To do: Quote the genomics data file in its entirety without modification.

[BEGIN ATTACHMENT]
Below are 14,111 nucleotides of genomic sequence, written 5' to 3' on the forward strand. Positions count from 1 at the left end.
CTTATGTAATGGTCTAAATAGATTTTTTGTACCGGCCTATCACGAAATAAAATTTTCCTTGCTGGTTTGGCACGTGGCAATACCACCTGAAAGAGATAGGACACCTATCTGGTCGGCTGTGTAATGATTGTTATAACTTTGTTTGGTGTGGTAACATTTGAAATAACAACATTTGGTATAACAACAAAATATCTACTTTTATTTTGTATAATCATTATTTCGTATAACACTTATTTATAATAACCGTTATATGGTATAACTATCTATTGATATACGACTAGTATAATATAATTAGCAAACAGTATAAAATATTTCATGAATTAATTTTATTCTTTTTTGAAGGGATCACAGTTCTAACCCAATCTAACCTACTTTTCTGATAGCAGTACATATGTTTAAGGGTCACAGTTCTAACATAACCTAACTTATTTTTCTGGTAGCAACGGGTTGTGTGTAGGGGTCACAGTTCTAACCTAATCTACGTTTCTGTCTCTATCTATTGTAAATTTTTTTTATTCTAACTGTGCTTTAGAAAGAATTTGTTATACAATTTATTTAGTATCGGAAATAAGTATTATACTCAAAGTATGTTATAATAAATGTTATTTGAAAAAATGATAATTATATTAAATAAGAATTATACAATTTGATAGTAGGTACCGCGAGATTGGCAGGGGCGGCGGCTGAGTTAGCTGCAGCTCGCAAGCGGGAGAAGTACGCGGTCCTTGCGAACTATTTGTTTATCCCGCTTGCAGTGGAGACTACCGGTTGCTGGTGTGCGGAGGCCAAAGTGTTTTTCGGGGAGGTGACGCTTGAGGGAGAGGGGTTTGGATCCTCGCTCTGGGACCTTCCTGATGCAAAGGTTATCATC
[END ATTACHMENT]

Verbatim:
Below are 14,111 nucleotides of genomic sequence, written 5' to 3' on the forward strand. Positions count from 1 at the left end.
CTTATGTAATGGTCTAAATAGATTTTTTGTACCGGCCTATCACGAAATAAAATTTTCCTTGCTGGTTTGGCACGTGGCAATACCACCTGAAAGAGATAGGACACCTATCTGGTCGGCTGTGTAATGATTGTTATAACTTTGTTTGGTGTGGTAACATTTGAAATAACAACATTTGGTATAACAACAAAATATCTACTTTTATTTTGTATAATCATTATTTCGTATAACACTTATTTATAATAACCGTTATATGGTATAACTATCTATTGATATACGACTAGTATAATATAATTAGCAAACAGTATAAAATATTTCATGAATTAATTTTATTCTTTTTTGAAGGGATCACAGTTCTAACCCAATCTAACCTACTTTTCTGATAGCAGTACATATGTTTAAGGGTCACAGTTCTAACATAACCTAACTTATTTTTCTGGTAGCAACGGGTTGTGTGTAGGGGTCACAGTTCTAACCTAATCTACGTTTCTGTCTCTATCTATTGTAAATTTTTTTTATTCTAACTGTGCTTTAGAAAGAATTTGTTATACAATTTATTTAGTATCGGAAATAAGTATTATACTCAAAGTATGTTATAATAAATGTTATTTGAAAAAATGATAATTATATTAAATAAGAATTATACAATTTGATAGTAGGTACCGCGAGATTGGCAGGGGCGGCGGCTGAGTTAGCTGCAGCTCGCAAGCGGGAGAAGTACGCGGTCCTTGCGAACTATTTGTTTATCCCGCTTGCAGTGGAGACTACCGGTTGCTGGTGTGCGGAGGCCAAAGTGTTTTTCGGGGAGGTGACGCTTGAGGGAGAGGGGTTTGGATCCTCGCTCTGGGACCTTCCTGATGCAAAGGTTATCATC